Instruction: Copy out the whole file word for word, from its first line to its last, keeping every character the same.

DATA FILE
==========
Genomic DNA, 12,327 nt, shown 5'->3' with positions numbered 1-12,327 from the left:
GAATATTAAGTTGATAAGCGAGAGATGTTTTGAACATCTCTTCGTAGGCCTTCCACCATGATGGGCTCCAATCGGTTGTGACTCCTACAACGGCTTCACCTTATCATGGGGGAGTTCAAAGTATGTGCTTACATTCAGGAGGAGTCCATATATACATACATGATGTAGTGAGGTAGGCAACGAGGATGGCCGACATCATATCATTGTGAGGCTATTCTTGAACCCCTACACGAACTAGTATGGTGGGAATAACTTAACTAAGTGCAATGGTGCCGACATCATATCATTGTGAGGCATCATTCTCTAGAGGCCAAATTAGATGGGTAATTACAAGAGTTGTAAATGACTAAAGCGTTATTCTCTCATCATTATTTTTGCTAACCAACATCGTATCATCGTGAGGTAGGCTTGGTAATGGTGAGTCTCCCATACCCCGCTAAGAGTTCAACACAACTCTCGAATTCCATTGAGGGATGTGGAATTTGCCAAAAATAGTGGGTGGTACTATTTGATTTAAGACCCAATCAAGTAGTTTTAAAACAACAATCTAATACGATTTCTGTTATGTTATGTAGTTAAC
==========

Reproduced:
Genomic DNA, 12,327 nt, shown 5'->3' with positions numbered 1-12,327 from the left:
GAATATTAAGTTGATAAGCGAGAGATGTTTTGAACATCTCTTCGTAGGCCTTCCACCATGATGGGCTCCAATCGGTTGTGACTCCTACAACGGCTTCACCTTATCATGGGGGAGTTCAAAGTATGTGCTTACATTCAGGAGGAGTCCATATATACATACATGATGTAGTGAGGTAGGCAACGAGGATGGCCGACATCATATCATTGTGAGGCTATTCTTGAACCCCTACACGAACTAGTATGGTGGGAATAACTTAACTAAGTGCAATGGTGCCGACATCATATCATTGTGAGGCATCATTCTCTAGAGGCCAAATTAGATGGGTAATTACAAGAGTTGTAAATGACTAAAGCGTTATTCTCTCATCATTATTTTTGCTAACCAACATCGTATCATCGTGAGGTAGGCTTGGTAATGGTGAGTCTCCCATACCCCGCTAAGAGTTCAACACAACTCTCGAATTCCATTGAGGGATGTGGAATTTGCCAAAAATAGTGGGTGGTACTATTTGATTTAAGACCCAATCAAGTAGTTTTAAAACAACAATCTAATACGATTTCTGTTATGTTATGTAGTTAAC